“[The topic] is clearly relevant. The title of the presentation is “Not an Aberration” because we both felt that we wanted to get across the idea that racial issues in the United States are not new.

“There is a long history of African Americans being seen and treated as inferior by white Americans and we wanted to look at an often forgotten piece of that history.”

“Given the events in Ferguson, New York, and Cleveland – and that’s just the last six months – it is important to show these ideas have roots that go back a long, long time,î said Eades.

“Transcendentalist Communes in Fiction by Nathaniel Hawthorne and Louisa May Alcott” was the second lecture planned for the series. This event was also cancelled due to weather, and will be rescheduled.

Shellie Michael, professor of English, will be providing the lecture.

“Venerable American writers Nathaniel Hawthorne and Louisa May Alcott both lived at communes in the 1840s, a time of radical reform movements much like the 1960s.”

“Since America’s inception, people have formed utopian communities for a variety of purposes. The communes at which Hawthorne and Alcott lived were attempts to apply Transcendentalist philosophies to everyday living.”

“Both writers wrote fiction about their experiences, giving us rare glimpses into life at 19th century American communes,” said Michael.

Michael discussed how she decided what to talk about and what the main point of the talk will be.

“My talk will be about the dissertation I’ve been researching and writing for the past two years. I’m a PhD student in English at MTSU, and I’m at the level called ABD: All But Dissertation.”

“This means I’ve finished all the program requirements, such as coursework and several major exams in my areas of specialization except the book-length research project, called a dissertation.

“People, especially Americans, have always experimented with communal living.”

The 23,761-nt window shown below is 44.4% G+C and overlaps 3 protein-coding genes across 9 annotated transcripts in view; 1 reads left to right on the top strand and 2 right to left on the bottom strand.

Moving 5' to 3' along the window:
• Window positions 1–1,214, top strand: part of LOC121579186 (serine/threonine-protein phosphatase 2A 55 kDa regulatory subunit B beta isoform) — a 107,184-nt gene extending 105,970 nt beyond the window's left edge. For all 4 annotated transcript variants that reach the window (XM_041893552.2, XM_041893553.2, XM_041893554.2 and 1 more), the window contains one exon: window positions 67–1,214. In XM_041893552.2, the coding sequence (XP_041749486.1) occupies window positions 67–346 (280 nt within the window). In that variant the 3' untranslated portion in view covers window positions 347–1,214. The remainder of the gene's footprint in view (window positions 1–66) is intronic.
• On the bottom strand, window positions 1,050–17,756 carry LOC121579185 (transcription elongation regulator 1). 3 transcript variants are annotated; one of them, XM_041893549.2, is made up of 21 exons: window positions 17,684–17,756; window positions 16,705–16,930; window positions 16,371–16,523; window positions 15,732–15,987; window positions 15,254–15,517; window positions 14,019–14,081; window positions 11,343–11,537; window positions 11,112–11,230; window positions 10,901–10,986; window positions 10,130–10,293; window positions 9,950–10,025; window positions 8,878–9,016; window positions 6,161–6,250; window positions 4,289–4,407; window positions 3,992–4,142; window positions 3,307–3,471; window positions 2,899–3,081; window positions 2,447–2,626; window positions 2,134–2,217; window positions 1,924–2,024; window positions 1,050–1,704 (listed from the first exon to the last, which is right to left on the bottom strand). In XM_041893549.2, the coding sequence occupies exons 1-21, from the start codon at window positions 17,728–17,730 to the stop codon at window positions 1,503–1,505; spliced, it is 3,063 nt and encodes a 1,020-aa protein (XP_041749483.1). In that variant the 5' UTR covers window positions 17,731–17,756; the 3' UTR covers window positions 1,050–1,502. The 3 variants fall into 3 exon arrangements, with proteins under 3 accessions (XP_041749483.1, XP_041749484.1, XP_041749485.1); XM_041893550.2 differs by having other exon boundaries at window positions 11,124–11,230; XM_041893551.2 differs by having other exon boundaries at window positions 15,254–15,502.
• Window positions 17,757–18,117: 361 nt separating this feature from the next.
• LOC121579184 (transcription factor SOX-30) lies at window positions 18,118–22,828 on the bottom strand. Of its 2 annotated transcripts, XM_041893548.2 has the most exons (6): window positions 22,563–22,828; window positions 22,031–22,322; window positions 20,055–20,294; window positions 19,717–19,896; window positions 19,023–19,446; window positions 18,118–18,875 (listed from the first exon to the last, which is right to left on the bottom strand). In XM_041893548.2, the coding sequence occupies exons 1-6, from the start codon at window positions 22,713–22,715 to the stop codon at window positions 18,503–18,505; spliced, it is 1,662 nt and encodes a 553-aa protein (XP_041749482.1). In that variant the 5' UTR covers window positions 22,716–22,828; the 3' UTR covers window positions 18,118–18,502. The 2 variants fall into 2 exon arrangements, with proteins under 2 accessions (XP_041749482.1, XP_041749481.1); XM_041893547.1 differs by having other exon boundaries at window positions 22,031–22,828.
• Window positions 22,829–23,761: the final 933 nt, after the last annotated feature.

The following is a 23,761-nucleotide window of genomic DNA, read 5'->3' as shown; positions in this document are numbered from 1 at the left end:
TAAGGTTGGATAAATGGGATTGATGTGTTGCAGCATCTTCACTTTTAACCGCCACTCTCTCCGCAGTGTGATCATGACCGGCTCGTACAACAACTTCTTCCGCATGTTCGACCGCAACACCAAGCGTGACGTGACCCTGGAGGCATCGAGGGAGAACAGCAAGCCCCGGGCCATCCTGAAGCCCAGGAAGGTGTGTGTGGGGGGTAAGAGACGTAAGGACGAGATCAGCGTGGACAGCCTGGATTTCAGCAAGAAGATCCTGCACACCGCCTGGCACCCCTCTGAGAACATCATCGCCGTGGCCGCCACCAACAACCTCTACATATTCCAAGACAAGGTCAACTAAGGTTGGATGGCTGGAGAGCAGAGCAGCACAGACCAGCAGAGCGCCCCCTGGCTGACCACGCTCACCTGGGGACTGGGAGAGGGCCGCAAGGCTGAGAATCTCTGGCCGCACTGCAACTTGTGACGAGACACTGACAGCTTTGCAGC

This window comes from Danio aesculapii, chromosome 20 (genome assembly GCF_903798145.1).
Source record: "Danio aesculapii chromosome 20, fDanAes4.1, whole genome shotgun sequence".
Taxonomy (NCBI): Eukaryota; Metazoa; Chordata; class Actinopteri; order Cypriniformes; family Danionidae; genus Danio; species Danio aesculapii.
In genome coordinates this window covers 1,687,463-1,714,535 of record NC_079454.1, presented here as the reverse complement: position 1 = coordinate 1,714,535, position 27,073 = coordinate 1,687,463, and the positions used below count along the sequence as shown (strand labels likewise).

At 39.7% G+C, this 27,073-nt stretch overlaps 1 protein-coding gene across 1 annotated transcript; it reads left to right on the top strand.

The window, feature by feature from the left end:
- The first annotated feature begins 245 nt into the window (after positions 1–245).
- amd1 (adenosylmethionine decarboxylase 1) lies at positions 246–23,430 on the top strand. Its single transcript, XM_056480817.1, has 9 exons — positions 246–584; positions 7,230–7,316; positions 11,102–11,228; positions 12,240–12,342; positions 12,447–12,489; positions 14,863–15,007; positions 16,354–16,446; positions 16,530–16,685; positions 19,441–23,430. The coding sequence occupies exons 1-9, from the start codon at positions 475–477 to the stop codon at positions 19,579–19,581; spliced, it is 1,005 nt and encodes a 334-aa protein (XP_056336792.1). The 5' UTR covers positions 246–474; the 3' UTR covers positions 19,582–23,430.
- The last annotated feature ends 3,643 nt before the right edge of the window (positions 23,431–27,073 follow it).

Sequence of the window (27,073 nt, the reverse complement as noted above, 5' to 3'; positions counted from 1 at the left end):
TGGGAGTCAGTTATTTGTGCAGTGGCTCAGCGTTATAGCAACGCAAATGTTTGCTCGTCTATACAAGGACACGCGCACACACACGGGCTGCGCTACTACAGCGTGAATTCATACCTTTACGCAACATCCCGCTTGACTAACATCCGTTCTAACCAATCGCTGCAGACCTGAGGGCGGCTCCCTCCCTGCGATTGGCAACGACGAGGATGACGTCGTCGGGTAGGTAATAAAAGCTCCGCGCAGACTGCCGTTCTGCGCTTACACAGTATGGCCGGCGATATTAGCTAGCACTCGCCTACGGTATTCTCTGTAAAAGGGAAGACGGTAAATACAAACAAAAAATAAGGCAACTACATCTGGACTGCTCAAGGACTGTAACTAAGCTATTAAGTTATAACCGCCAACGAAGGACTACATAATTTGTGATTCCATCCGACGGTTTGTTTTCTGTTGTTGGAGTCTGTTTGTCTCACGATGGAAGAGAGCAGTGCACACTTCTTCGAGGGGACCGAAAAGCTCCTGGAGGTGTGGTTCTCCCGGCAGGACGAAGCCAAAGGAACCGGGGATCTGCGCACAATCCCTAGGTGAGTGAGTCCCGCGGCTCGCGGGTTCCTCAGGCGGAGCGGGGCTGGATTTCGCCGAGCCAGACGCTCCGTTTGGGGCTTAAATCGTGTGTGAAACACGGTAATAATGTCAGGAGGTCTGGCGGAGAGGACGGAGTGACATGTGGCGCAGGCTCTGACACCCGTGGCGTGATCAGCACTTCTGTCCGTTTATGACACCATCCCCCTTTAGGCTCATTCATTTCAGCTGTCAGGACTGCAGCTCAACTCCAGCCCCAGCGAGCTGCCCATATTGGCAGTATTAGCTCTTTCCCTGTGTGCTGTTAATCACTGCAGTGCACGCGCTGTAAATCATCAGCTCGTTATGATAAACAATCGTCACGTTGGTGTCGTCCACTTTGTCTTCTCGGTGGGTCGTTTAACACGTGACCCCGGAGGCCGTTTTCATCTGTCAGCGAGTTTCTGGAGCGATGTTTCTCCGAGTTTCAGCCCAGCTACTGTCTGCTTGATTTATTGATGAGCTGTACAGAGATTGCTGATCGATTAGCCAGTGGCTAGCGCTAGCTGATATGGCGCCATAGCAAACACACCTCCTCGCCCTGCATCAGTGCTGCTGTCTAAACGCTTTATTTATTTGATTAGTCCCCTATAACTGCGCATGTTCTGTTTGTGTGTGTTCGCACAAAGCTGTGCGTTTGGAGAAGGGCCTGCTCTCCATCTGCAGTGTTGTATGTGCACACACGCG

“in my talk, I’ll discuss the history of utopianism in America as well as communes in Tennessee, some of which still exist today.

“I would also be glad for people to get a new perspective on Nathaniel Hawthorne and Louisa May Alcott, seeing them not as stodgy, old-fashioned writers but people who lived in exciting times and had interesting experiences,” said Michael.

Being snowbound allows you time to take a break and catch up with work as well as make sure priorities are met

by Ann Roberts// Editor-in-Chief

The opportunity for seclusion can be both a blessing and a curse.

Last week all of the members of the Volunteer State Community College community experienced the occasion of having school be closed for three days and early closings on Thursday and Friday due to snow and ice.

When one is basically forced to stay at home and is unable to go to work or school, it gives them the opportunity to do some of the things they would like to do when those afore said things are in the way.

After a while though, some begin to experience cabin fever and become stir crazy.

Those fortunate enough to not have had their electricity and wifi go out were able to keep warm; have full function of their refrigerators, ovens and televisions; and keep in contact with their friends and family.

The situation of having multiple snow days gave everyone an early spring break of sorts.

Classes could still communicate via the eLearn site and most instructors were accessible through e-mail.

Most, if not all, of the Vol State community could take a break and enjoy spending time with their family and friends.

Many students, who may have felt like they were falling behind with their homework, had the opportunity to catch up with their studies.

The sooner I fall behind, the more time I have to catch up, said Author Unknown.